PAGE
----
The possible demise of Google
Yes, Google made all its money from advertisements and business was booming until it no longer was.
How will it end? Google’s primary win is the search engine and its main source of revenue until Amazon surpassed Google as the top product search destination. Then its foundations began to falter.
As many noted the online advertising industry experienced a major shift from search to discovery in the mid 2010s.
Facebook, Google’s biggest competitor took over the online advertising space with its in-feed native display advertising.
The people who turned to Amazon over Google? The 18–29 crowd led the way.
In late 2015, Apple — Google’s main competitor in the mobile space — added a feature to their phones and tablets that allowed users to block ads.
Devices running iOS were responsible for an estimated 75% of Google’s revenue from mobile search ads, so by making this move, Apple was simultaneously weighing in decisively on the great ad blocking debate of the 2010s and dealing a substantial blow to the future of online advertising.
The rising number of users blocking ads on mobile showed no signs of slowing down.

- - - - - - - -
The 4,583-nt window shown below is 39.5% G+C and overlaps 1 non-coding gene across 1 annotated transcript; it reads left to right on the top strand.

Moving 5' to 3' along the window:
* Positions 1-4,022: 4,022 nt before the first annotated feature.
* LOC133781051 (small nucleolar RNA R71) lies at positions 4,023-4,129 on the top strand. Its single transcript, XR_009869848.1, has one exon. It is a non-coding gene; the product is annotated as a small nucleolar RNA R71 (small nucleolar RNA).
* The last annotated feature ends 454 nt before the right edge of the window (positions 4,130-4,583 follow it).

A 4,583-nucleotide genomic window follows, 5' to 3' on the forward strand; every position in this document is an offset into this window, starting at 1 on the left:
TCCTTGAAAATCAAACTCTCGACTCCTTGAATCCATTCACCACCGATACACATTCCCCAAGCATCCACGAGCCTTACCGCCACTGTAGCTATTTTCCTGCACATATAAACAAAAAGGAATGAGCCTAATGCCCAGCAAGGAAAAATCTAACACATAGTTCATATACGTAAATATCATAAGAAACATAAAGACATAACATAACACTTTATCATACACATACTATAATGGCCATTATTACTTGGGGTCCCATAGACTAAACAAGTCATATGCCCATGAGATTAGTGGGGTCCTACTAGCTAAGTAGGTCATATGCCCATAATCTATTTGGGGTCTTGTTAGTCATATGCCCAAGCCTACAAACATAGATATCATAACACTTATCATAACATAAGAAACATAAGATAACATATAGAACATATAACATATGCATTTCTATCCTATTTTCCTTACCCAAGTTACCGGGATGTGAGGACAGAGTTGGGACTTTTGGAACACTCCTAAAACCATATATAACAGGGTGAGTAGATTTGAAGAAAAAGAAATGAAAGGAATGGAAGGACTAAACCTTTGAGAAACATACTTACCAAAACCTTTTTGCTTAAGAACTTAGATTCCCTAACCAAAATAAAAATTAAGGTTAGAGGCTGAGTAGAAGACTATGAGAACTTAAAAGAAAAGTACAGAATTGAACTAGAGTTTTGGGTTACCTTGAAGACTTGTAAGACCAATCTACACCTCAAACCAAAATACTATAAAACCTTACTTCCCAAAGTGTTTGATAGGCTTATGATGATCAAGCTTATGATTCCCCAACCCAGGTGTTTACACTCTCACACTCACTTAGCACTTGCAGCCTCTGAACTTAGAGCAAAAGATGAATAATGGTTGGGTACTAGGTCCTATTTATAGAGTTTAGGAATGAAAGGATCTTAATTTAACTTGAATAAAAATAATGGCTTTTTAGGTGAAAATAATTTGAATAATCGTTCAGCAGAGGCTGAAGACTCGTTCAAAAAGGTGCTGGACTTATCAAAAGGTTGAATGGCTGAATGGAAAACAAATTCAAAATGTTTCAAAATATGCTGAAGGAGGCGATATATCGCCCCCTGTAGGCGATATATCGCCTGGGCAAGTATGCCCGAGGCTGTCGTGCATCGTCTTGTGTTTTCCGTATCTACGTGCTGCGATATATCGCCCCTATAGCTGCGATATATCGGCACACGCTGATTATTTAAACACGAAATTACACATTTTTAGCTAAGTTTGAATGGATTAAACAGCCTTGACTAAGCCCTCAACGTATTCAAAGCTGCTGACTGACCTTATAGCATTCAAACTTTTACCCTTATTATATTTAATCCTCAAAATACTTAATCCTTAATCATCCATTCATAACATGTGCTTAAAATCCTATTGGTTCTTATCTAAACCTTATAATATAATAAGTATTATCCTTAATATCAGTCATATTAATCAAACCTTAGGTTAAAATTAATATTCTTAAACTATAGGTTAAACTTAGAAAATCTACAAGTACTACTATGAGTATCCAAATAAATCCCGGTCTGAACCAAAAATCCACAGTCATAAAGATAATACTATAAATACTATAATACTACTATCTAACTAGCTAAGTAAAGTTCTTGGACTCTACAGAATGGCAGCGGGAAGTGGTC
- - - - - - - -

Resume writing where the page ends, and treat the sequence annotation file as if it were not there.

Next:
A year later, as the internet went mobile, so too did ad blocking. The number of people blocking ads on a mobile device grew 102% from 2015 to 2016; by the end of 2016, an estimated 16% of smartphone users globally were blocking ads when browsing the internet on a mobile device.
The number was as high as 25% for desktop and laptop users in the United States, a country that accounted for 47% of Google’s revenue.
The worst part for Google is the people most likely to block ads were in the most valuable demographic, millennials and high earners.
Young users are a good indicator for the future of technology, and they were heavy users of ad blocking software
Internet users had spoken, and they hated ads.
In early 2017, Google announced its plans to build an ad blocker into its popular Google Chrome browser.
Google’s ad blocker would only block ads that were deemed unacceptable by the Coalition For Better Ads, effectively allowing the company to use its dominant web browser to strengthen its already dominant advertising business.
Even after making this desperate and legally questionable move, it would quickly become clear to Google that even though ads were getting better, ad blocking numbers would continue to rise. Google had given even more people a sample of what it was like to be ad-free and people weren’t going back to the old ways.
The company realized that people not only disliked advertisements that were annoying but all advertisements in general.